Everyone I knew who played hockey in my era wanted a pair of Tacks. They featured the most up-to-date engineering design to maximize speed, maneuverability, stability, safety and comfort. The boots were made of kangaroo leather (maybe that was intended to give them more jump) – a reinforced toe, an elevated heel and specially designed tubes and blades. Both of my older brothers, Bob and Ron purchased Tacks. When Bob was playing for the U of A Golden Bears he obtained a discount. His skates are also housed in our display at Revolution Place. Given the shortage of money when I (Stan) was growing up those who have never played hockey may have wondered - “What’s the big deal about a pair of skates?” It may come at as a surprise that skates have an impressive history.

What’s In A Skate? - Ancient History to Modern Technology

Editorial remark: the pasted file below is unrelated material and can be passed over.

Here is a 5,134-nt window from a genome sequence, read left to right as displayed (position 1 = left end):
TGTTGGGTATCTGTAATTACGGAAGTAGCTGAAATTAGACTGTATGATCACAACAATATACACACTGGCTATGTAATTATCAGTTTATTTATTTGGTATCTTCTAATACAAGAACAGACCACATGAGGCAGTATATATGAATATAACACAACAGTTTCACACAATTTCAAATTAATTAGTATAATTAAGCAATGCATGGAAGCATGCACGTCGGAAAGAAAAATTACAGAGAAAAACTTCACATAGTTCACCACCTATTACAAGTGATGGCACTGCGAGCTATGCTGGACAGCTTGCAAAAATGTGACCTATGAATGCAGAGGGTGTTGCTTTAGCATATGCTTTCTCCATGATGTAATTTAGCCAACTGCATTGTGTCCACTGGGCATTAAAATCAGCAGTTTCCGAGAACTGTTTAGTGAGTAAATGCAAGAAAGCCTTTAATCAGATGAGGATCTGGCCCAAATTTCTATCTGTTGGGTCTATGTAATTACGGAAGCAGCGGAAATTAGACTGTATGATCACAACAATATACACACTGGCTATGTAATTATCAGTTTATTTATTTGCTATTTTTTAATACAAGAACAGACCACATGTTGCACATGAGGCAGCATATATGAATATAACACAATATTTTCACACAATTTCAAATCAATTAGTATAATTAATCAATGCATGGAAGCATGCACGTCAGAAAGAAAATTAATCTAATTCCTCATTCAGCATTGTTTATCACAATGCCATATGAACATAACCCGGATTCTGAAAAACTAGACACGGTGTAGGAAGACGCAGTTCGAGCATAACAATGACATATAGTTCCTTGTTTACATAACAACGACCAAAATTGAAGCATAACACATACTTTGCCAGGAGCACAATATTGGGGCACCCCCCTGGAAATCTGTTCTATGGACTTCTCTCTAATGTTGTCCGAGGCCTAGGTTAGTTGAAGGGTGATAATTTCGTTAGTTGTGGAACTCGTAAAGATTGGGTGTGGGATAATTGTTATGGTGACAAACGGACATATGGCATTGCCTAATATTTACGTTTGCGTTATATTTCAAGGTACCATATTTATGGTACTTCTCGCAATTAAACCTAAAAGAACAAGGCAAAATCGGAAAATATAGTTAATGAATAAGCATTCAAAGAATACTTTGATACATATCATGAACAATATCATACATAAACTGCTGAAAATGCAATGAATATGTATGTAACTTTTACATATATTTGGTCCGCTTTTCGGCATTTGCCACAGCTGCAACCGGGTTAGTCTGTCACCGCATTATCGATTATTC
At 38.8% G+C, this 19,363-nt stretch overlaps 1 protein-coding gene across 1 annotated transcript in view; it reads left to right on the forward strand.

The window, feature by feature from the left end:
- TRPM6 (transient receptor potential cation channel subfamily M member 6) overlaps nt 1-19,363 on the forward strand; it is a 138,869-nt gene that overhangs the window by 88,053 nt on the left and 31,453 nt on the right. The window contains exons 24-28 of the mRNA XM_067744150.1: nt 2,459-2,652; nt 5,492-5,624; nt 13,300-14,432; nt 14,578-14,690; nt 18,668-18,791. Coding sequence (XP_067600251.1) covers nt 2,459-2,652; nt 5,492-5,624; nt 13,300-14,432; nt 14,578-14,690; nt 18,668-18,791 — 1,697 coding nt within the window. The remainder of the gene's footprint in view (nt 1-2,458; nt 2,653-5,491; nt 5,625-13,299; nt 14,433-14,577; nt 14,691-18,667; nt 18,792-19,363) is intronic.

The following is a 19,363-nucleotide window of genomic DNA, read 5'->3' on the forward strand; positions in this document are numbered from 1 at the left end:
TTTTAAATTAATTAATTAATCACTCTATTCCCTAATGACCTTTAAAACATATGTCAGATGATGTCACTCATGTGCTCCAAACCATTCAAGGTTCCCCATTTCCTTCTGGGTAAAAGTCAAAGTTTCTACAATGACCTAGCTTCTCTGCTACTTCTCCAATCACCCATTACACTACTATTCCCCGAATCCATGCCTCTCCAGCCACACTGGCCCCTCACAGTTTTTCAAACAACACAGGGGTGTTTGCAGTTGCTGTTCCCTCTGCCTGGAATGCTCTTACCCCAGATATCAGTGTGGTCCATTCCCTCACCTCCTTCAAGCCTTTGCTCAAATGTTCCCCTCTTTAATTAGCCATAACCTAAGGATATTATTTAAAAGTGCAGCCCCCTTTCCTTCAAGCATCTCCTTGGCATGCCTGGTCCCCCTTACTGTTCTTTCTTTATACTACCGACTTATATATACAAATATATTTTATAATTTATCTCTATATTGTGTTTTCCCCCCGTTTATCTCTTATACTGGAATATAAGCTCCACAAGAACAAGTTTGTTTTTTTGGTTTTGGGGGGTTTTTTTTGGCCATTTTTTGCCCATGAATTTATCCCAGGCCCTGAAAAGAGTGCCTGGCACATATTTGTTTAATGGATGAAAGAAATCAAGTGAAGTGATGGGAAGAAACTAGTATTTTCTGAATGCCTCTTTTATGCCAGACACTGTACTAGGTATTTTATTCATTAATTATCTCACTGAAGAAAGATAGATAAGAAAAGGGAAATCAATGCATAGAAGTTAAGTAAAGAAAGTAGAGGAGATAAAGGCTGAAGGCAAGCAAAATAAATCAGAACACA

Wikipedia tells us the Finns, gave us the first iteration of skates in about 3000BC. They strapped animal bones to their feet and used poles for propulsion to traverse the vast expanses of ice that covered their country. Norway and Sweden improved upon animal bones by attaching wooden blades to their feet. Further research reports that in the fourteenth century AD the Dutch were the first to strap iron blades to their boots making it possible to obtain traction without the use of poles. They enabled skaters to push and glide – a movement they called the Dutch Roll. Many kids when Billy was young learned to skate on Bob skates. In my opinion anyone who can master anything more than balancing and skating forward in a straight line on Bob skates might well be the next Barbara Ann Scott of figure skating or the Guy LaFleur of hockey. I failed to ask Billy if he and his brother ever used Bob skates.